“How come you have eyes in the side of you?”
asked Daisy when I requested she stop playing and eat.
“How come I have eyes in the side of my head?” I replied, automatically rephrasing the idiom. It is an automatic response for many teachers and parents. We hear the mistake and correct it by modelling.
She generalizes and gives verbs an -ed ending;
“Did you know I growed it from my apple tree?’
‘We slided down the big hill. It was so fun. “.
This adding of -ed brings back Chomsky’s theory of children sorting and organising rules for language in their head. I have not explained to Daisy that she needs to add an ‘-ed’ to some verbs to make them into past tense. She has made this connection and is over applying the rule.
Pinker (1999) gives a reason for this over application of rules “children lack the blocking principle and have to learn it” . As adults we know the past of ‘to grow’ is grew and therefore we block ‘growed’ just as we know the past of ‘to slide’ is slid so we block ‘slided’. Daisy has not yet learned this blocking ability and is using her understanding of general grammatical rules to use past tense.
Only through “negative evidence” as stated by Pinker (1999) can children understand they are using bad grammar. Daisy usually gets the sentence repeated back to her correctly and the conversation moves on rather than a direct frown or correction. However as the conversation below shows she either chooses to ignore my correction or does not notice it.
“Do you know who weared this?” asked Daisy.
‘Who wore it? I respond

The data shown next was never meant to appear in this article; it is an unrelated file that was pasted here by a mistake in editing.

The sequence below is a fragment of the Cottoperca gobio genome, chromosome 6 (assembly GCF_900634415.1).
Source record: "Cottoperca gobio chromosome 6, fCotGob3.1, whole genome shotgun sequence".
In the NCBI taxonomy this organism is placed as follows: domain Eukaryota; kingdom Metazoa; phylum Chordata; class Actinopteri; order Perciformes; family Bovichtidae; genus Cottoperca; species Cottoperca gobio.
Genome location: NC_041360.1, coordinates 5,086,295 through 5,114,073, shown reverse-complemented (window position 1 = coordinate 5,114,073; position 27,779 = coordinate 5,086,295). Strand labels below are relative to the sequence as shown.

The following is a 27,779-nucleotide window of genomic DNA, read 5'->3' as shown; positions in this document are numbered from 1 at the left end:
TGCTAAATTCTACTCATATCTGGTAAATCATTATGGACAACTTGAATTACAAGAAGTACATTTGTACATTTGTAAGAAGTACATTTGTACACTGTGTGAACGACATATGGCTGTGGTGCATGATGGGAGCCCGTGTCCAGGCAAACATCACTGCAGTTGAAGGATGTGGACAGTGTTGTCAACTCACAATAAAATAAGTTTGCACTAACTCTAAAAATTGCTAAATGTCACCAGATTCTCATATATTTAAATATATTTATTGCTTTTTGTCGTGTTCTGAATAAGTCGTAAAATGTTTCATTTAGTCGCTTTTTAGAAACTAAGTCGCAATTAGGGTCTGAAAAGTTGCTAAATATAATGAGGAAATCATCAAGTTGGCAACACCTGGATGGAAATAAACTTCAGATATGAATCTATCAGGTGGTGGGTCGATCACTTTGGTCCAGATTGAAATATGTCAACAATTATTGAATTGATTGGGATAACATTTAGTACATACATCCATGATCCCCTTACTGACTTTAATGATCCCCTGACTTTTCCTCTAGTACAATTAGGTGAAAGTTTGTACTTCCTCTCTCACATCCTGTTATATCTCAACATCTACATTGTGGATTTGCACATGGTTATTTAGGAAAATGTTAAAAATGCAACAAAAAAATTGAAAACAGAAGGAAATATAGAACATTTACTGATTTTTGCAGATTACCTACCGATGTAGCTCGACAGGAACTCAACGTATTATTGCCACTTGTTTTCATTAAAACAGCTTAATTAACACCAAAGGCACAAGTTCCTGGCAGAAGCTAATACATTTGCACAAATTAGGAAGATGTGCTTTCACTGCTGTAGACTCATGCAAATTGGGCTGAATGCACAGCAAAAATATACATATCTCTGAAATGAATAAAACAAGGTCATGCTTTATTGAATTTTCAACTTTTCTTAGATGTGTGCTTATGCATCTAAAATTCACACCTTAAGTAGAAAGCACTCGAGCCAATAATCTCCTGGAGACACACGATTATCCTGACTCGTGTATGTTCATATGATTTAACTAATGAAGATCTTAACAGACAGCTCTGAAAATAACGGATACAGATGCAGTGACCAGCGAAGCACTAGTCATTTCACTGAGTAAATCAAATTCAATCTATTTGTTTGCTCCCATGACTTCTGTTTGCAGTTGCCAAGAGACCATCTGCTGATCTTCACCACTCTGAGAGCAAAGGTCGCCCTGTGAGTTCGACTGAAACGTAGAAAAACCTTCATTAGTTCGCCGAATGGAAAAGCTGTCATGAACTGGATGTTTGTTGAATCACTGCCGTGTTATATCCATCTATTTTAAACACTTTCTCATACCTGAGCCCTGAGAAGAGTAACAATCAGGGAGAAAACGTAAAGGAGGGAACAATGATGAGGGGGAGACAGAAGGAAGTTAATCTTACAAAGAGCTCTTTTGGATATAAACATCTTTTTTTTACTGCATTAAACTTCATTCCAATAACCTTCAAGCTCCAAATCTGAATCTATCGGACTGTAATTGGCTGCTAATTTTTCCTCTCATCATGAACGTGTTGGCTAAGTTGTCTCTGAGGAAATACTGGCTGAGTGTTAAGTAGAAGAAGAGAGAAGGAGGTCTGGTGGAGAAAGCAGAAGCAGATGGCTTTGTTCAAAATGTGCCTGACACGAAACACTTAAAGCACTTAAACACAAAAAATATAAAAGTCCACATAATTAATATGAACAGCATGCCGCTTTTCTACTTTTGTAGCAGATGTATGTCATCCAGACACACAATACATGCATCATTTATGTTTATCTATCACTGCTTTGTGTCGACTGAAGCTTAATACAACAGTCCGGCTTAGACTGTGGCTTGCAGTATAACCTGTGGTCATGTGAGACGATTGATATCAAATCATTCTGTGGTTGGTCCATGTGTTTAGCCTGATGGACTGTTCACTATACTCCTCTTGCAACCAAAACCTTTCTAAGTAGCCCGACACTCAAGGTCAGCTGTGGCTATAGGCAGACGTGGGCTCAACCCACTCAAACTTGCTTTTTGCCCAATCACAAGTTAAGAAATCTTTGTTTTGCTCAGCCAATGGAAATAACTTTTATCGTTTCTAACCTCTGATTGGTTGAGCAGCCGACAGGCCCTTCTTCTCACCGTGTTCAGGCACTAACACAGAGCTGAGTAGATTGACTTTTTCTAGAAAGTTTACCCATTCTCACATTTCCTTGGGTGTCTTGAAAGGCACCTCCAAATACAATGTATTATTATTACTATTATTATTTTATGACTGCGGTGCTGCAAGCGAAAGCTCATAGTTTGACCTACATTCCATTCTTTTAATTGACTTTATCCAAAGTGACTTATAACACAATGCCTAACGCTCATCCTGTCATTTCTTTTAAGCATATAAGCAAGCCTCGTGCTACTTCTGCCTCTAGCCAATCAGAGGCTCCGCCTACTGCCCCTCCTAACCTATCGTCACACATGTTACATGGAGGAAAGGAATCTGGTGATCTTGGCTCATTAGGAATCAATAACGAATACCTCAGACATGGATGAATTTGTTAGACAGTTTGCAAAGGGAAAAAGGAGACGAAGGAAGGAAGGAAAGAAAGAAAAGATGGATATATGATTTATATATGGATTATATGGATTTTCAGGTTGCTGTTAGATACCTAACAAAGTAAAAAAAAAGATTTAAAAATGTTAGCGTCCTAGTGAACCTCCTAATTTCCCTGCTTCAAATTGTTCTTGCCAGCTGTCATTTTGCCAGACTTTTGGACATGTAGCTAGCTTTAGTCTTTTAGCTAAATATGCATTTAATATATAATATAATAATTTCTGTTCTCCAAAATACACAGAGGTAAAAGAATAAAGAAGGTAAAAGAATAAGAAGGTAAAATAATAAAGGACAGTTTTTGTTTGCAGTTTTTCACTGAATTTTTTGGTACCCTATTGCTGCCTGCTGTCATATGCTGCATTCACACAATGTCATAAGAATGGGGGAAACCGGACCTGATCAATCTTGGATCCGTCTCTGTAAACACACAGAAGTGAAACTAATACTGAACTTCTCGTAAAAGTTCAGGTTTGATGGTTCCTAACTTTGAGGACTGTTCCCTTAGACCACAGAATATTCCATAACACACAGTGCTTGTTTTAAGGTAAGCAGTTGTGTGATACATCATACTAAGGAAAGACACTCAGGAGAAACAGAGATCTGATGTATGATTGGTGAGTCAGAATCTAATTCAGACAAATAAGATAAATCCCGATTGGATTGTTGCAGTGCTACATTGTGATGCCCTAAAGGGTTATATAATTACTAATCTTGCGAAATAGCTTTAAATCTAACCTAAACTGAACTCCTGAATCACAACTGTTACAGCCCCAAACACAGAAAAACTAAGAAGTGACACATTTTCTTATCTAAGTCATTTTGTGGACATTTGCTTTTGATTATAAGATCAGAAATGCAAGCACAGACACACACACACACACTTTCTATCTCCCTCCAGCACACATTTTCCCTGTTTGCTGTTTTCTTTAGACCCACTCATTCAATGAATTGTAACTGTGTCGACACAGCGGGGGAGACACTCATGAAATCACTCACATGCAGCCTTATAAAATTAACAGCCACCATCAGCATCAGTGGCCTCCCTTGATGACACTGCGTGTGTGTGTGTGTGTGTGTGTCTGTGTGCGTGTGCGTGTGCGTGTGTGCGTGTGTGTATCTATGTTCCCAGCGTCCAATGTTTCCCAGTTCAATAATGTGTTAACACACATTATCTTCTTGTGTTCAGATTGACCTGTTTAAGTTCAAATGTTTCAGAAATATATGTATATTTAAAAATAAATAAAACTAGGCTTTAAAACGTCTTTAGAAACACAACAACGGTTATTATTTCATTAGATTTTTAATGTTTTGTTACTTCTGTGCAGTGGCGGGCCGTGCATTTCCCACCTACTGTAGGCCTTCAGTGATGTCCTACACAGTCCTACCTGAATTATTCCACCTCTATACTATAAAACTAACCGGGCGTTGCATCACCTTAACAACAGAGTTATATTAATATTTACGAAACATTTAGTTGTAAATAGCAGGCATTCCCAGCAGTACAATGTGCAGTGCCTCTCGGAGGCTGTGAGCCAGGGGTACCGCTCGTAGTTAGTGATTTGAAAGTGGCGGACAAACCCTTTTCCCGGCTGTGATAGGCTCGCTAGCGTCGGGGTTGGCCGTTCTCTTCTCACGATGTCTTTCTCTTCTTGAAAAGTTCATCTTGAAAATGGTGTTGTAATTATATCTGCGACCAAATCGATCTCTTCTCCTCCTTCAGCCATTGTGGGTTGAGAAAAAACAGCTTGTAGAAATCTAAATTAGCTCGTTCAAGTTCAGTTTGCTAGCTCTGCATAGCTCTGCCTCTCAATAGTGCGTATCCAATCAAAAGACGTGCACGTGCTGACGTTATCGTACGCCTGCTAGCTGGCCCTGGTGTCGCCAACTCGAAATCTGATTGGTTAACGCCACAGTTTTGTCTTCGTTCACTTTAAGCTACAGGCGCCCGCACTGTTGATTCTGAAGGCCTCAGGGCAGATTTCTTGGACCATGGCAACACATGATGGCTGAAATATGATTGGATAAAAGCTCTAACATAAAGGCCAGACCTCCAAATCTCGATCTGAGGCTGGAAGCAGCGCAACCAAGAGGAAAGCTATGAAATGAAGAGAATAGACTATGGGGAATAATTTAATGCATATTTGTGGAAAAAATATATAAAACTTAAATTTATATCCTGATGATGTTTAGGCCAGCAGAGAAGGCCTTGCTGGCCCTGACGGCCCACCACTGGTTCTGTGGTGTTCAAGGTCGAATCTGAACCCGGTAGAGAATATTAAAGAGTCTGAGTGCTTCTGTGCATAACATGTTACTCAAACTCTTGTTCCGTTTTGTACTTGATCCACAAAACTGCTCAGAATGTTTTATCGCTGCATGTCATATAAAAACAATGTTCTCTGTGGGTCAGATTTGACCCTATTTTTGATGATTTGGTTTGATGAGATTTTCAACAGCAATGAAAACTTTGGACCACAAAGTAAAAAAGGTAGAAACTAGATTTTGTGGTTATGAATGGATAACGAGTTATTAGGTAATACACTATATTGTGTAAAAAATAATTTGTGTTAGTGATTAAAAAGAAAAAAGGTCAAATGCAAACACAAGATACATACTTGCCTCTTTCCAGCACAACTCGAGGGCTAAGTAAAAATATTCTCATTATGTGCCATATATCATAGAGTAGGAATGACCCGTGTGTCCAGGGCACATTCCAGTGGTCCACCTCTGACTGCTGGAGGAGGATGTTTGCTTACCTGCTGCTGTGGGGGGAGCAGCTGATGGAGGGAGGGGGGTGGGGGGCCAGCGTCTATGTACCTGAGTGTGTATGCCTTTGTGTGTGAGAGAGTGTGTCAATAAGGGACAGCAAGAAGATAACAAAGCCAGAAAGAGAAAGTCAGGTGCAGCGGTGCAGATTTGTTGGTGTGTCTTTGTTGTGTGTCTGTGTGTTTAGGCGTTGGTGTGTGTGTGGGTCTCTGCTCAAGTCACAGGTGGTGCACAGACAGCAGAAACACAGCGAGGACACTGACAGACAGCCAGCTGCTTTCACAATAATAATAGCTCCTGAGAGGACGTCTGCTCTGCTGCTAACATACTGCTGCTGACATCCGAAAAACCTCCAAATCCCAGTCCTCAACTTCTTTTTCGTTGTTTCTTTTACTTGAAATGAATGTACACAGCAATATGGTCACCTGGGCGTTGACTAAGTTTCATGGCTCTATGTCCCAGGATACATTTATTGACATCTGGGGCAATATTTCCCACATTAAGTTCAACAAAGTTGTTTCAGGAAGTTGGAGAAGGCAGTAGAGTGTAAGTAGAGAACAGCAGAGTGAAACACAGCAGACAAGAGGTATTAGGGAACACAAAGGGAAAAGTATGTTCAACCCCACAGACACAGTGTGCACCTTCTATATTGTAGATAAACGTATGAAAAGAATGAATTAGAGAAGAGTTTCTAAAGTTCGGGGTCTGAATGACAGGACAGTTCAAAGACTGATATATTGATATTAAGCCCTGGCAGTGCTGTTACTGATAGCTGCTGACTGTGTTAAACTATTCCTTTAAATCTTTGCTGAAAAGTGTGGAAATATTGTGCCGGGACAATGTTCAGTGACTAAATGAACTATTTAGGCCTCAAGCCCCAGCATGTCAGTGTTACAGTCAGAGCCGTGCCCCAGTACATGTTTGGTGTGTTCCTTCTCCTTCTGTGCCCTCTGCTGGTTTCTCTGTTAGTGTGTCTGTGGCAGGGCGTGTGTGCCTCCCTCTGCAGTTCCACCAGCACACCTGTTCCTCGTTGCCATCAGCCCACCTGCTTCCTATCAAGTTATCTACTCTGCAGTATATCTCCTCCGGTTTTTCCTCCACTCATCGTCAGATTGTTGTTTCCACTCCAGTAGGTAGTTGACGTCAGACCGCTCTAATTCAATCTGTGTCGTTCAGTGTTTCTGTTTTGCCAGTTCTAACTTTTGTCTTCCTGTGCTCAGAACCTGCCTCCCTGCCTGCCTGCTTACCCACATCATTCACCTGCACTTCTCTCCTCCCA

“Who weared it before me? You!” answered Daisy.
In this situation Daisy was wearing a dress I had as a child and seemed quite proud of the fact (or she was mesmerized that I once fitted into it!).
I had assumed my attempts to correct her, were helping her language development but it seems she has to make these mistakes, thus gaining the experience to block ‘growed’, ‘slided’ and ‘weared’.
This explains why the mistakes seem to be getting more frequent. Daisy needs time to learn how to block and remember what she has to block
“The cure for overgeneralization is living longer, hearing irregulars more often, and consolidating them in memory, improving their irretrievability.” (Pinker, 1999, p.198) .
The term “fingerprints of learning” being all over the sentence allows teachers and parents to relax about their children’s over generalisations and not feel the need to jump to correct at every opportunity. I try not to ‘jump’ to correct but it is ingrained after so many years of teaching and not parenting; it is automatic. I need to relax and let her understand the rules of speech at her own speed (as I write this, I take a deep breath).